With PHP scripts, and in fact most dynamic web pages, figuring out if the page has changed is basically exactly as complicated as handing out the damn page. Most of the time, it involves regenerating the page entirely, and then comparing the generated Last-Modified to the one requested, saving no CPU at all.(1)

      However, people then think, okay, sure, Last-Modified checking won’t save CPU. But not sending the page would still save some _bandwidth_, so, still a good idea?

      The thing is, the HTML source of a web page is a rather small amount of the total bandwidth, and almost anything is better to spend time on. Hell, a lot of sites, this one included, don’t even compress the page as it goes out, because CPU is more costly than bandwidth.

      So this site, and in fact most sites, don’t end up putting Last-Modified on the generated HTML.

      Now, don’t get me wrong, for static files that physically exist on disk, Last-Modified works fine. Not only is the ‘last modified’ date already on the disk, it’s automatically kept up to date when the file is modified. (Duh) And on any modern OS, looking up whether or not a file exists results in the file dates, sizes, permissions, etc, all being loaded in memory, which means the web server gets the last modified date ‘for free’.

      So for static files, Last-Modified works great and it’s dumb to _not_ use. For dynamic requests that the server generates on the fly, it works in theory, but is somewhat impractical in actual practice, in that by the time the server figure out if the dynamic page has been modified, the server is probably already holding the damn page anyway and might as well give it out.

      1) Programming aside: Programmers often think, when learning this, ‘Oh, well, it should just do the all database lookups first, which would let it get dates, and then it can return Not Modified at that point, if none of that has been modified since Last Modified. Otherwise it can go on to build the page.’

      Except that isn’t how WordPress, or any CMS, is structured at all to work, and no one’s going to restructure them that way, as it would be very hard to extend and also it would result in large memory usages as all the DB queries would have to sit in memory at once, and, in the end, the actual ‘make a page’ is basically trivial compared to the database lookup stuff, so the entire thing is pointless.Report

      • Avatar Brandon Berg in reply to DavidTC says:

        The thing is, the HTML source of a web page is a rather small amount of the total bandwidth

        This is probably true in general, but I think sites like this are an exception. As an example, I just downloaded a copy of Saul’s “Putting on Airs” post (currently at 164 comments), and it’s 977kB. The large number of comments combined with the extensive boilerplate markup included in each comment really bloats the source.

        And the source is basically the only thing that’s changing with any frequency. Even when I do a soft refresh, all the JavaScript and images are just loaded from my browser cache. On the other hand, it seems like that should compress very well (locally, it compresses to a 100k RAR), and unless I misunderstand what Chrome is telling me (again, not a web dev, so I rarely use the Chrome dev tools), it’s actually downloading 840kB for the main document, and 922kB in total (almost all of the rest is loaded directly from Twitter, so the source of the main document accounts for more than 99% of the bandwidth from OT).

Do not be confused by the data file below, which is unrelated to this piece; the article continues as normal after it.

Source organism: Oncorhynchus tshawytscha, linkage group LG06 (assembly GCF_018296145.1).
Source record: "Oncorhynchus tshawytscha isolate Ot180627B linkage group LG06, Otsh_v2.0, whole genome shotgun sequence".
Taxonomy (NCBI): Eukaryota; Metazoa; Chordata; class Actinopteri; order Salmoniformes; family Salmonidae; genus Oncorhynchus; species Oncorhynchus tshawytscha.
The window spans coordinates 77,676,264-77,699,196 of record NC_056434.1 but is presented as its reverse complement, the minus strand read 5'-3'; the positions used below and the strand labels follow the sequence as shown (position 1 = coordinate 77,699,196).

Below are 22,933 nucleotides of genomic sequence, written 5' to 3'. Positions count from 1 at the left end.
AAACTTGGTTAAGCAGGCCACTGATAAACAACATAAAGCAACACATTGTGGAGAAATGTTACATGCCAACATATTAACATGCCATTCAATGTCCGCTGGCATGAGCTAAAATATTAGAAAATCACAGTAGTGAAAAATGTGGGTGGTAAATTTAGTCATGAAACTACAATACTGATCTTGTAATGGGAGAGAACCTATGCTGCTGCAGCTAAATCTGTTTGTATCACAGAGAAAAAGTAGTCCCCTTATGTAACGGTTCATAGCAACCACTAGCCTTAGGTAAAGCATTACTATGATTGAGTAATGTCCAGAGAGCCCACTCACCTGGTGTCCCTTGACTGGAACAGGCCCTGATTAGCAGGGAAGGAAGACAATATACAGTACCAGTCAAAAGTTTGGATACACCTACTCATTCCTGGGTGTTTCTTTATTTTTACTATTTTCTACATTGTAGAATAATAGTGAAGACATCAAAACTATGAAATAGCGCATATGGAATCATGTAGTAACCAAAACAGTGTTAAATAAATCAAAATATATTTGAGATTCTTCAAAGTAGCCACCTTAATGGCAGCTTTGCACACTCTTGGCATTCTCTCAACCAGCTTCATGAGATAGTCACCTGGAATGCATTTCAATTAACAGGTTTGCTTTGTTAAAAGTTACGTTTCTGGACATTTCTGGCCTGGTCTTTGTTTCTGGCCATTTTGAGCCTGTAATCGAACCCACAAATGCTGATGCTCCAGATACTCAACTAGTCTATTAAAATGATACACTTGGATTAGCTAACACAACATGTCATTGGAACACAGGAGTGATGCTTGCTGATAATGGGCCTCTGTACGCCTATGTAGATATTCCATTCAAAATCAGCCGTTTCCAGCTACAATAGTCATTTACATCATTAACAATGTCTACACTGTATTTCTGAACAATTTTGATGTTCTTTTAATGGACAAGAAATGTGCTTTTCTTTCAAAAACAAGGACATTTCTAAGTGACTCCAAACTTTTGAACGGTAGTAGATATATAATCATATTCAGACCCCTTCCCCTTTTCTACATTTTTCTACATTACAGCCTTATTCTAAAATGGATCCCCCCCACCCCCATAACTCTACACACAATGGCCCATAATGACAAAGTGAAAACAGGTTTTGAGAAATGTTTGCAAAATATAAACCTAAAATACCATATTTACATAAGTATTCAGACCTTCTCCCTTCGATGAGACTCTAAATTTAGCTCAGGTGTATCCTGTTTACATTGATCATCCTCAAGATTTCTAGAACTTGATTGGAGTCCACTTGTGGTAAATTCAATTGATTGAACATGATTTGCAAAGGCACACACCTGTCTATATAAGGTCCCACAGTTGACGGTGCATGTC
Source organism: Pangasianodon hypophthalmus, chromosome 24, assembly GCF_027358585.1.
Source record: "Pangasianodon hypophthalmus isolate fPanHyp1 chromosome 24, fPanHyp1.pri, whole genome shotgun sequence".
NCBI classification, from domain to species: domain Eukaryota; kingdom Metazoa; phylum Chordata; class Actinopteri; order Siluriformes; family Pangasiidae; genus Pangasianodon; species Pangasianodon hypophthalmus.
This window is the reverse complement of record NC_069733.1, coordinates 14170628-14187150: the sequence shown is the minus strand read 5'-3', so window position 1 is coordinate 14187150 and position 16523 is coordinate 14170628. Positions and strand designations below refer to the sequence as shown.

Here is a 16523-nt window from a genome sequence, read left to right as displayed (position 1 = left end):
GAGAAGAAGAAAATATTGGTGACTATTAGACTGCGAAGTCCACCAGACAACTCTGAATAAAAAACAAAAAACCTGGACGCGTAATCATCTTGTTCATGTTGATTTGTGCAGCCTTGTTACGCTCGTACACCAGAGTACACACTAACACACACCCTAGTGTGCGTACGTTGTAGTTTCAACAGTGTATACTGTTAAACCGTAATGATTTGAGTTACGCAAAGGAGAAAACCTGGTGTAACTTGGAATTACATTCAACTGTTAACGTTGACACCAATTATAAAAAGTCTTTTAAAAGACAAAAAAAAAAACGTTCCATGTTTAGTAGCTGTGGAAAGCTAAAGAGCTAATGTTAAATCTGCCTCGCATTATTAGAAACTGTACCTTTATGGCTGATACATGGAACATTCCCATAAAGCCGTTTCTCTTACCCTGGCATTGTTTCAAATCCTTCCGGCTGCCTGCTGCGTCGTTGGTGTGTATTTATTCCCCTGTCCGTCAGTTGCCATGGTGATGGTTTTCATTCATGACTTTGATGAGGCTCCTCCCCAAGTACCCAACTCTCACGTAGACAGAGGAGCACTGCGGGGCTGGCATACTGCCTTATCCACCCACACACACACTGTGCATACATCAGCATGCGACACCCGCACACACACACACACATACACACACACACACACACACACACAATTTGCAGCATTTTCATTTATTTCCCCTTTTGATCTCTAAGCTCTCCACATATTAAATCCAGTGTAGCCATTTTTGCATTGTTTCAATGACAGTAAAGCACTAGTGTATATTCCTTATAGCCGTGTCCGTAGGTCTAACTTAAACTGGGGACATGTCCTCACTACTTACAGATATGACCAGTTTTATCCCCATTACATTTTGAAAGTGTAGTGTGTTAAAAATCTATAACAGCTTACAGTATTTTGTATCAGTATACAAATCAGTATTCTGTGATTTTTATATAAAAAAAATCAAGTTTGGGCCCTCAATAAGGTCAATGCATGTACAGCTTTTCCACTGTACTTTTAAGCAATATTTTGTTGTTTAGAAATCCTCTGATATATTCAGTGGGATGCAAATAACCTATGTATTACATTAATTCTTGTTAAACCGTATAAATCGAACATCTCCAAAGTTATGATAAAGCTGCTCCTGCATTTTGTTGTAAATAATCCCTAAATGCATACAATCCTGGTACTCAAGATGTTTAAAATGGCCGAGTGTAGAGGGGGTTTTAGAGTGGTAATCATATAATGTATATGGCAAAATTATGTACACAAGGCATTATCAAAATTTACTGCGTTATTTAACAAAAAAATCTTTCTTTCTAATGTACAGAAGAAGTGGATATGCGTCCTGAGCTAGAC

If it were actually doing compression, I’d expect it to do much better than that. And if it’s not doing compression, it should download the full 977k, so I’m not sure what’s going on. Only thing I can think of is that maybe when I save a local copy, Chrome inlines some auxiliary files like CSS and JavaScript.

        Anyway, if the site doesn’t have compression enabled, that might be some low-hanging fruit.

        In retrospect, even putting aside difficulties to implementation, browser caching doesn’t actually help much if the primary use case is people actively refreshing for new comments.

        the actual ‘make a page’ is basically trivial compared to the database lookup stuff, so the entire thing is pointless.

        But doesn’t the actual “make a page” stuff involve database queries? At a minimum, I’d guess that building this page would require you to hit up the comment database, the post database, and the author database, and probably some other stuff that’s not quite as obvious. One small query to see if the page has been updated seems like a bargain if the answer is usually no. And why even go to the database? Just cache it in memory, and invalidate the cache when you touch something on the page. As long as you’re running WP on a single server, you’re golden. The worst-case scenario is that WP crashes and you lose all the stuff you had in memory—and have to regenerate it, like you would have had to anyway.

        I used to be part of a group WordPress blog about ten years ago, and while I wasn’t doing the development, I remember that when our dev implemented login and personalization for regular users, CPU usage went through the roof because we couldn’t do server-side caching of generated pages anymore (because each user got a different version of the page), so I’m pretty sure WP does do at least some server-side caching of generated pages.

        Anyway, I’m mostly just trying to reason from CS fundamentals, so I probably don’t know what I’m talking about.Report